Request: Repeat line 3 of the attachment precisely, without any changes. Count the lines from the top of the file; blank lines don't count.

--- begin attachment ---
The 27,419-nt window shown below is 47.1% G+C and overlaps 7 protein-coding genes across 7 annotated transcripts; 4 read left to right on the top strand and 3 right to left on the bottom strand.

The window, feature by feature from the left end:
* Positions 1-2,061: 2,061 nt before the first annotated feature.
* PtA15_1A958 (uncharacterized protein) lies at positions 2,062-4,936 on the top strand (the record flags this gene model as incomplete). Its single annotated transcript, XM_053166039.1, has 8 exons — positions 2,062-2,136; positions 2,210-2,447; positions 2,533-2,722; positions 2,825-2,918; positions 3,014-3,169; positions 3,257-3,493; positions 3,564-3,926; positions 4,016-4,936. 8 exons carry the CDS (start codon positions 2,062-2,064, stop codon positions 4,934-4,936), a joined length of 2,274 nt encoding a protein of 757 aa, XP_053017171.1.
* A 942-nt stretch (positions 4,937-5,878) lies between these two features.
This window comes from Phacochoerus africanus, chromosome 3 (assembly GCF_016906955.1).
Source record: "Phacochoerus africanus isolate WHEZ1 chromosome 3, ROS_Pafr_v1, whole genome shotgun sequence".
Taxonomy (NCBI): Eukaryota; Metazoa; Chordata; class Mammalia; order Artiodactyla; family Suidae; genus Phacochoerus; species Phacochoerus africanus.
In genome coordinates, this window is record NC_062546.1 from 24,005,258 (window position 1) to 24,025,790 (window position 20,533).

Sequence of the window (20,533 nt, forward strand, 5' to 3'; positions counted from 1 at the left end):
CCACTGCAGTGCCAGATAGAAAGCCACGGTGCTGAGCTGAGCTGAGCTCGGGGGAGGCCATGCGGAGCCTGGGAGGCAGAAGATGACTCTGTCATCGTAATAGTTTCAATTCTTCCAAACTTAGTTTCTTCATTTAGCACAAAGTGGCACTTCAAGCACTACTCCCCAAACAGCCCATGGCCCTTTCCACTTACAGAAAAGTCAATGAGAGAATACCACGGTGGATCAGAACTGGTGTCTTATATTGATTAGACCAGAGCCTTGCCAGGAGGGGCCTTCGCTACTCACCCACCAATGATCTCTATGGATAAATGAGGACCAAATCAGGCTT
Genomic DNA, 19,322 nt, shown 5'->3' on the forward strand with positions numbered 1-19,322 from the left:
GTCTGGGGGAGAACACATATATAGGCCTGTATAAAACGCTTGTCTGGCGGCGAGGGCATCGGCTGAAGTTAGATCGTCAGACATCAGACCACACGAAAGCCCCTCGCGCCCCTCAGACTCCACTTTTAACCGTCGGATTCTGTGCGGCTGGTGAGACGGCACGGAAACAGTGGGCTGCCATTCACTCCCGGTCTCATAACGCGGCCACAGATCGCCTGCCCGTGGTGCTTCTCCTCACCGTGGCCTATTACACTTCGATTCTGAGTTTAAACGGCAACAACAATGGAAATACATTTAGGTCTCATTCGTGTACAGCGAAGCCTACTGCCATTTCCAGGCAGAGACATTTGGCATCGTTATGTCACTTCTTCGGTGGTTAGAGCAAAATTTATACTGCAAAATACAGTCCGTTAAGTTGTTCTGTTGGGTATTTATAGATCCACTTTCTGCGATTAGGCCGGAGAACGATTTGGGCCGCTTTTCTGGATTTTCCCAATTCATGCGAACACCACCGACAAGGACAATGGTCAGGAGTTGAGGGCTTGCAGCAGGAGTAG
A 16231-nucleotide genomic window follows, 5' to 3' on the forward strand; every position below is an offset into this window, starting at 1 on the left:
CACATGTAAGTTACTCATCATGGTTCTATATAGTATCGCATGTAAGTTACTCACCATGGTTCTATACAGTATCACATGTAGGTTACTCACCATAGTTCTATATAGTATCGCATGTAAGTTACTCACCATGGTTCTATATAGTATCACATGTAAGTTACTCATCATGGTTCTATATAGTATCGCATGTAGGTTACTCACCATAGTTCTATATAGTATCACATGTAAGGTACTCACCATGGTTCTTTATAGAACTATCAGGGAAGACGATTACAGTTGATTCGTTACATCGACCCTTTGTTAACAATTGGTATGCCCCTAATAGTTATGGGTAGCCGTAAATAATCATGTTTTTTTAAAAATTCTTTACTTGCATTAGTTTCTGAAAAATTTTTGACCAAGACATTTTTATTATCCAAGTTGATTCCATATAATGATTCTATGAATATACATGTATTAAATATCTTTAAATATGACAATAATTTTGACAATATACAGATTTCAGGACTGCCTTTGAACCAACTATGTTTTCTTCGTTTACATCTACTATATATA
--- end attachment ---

* Positions 1-2,061: 2,061 nt before the first annotated feature.